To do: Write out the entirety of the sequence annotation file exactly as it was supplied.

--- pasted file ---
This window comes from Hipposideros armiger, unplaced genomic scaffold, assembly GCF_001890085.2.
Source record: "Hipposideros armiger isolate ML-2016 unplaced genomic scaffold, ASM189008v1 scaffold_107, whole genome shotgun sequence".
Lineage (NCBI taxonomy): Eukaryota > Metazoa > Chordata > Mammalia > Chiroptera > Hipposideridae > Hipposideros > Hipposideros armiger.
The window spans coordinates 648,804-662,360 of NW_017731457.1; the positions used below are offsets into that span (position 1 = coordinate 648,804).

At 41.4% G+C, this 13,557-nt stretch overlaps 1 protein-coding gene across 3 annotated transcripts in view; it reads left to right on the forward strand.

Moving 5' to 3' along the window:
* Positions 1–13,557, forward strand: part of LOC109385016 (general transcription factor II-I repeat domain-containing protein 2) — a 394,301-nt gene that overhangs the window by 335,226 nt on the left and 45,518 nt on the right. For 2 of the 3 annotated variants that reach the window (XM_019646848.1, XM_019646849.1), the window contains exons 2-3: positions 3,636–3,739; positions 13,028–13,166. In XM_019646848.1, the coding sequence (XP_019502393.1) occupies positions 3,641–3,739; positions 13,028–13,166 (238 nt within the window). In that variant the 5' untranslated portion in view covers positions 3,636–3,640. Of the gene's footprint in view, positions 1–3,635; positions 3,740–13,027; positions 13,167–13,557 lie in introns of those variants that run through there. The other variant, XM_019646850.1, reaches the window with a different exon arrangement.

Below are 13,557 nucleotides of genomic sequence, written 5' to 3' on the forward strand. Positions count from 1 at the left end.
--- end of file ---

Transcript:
This window comes from Hipposideros armiger, unplaced genomic scaffold, assembly GCF_001890085.2.
Source record: "Hipposideros armiger isolate ML-2016 unplaced genomic scaffold, ASM189008v1 scaffold_107, whole genome shotgun sequence".
Lineage (NCBI taxonomy): Eukaryota > Metazoa > Chordata > Mammalia > Chiroptera > Hipposideridae > Hipposideros > Hipposideros armiger.
The window spans coordinates 648,804-662,360 of NW_017731457.1; the positions used below are offsets into that span (position 1 = coordinate 648,804).

At 41.4% G+C, this 13,557-nt stretch overlaps 1 protein-coding gene across 3 annotated transcripts in view; it reads left to right on the forward strand.

Moving 5' to 3' along the window:
* Positions 1–13,557, forward strand: part of LOC109385016 (general transcription factor II-I repeat domain-containing protein 2) — a 394,301-nt gene that overhangs the window by 335,226 nt on the left and 45,518 nt on the right. For 2 of the 3 annotated variants that reach the window (XM_019646848.1, XM_019646849.1), the window contains exons 2-3: positions 3,636–3,739; positions 13,028–13,166. In XM_019646848.1, the coding sequence (XP_019502393.1) occupies positions 3,641–3,739; positions 13,028–13,166 (238 nt within the window). In that variant the 5' untranslated portion in view covers positions 3,636–3,640. Of the gene's footprint in view, positions 1–3,635; positions 3,740–13,027; positions 13,167–13,557 lie in introns of those variants that run through there. The other variant, XM_019646850.1, reaches the window with a different exon arrangement.

Below are 13,557 nucleotides of genomic sequence, written 5' to 3' on the forward strand. Positions count from 1 at the left end.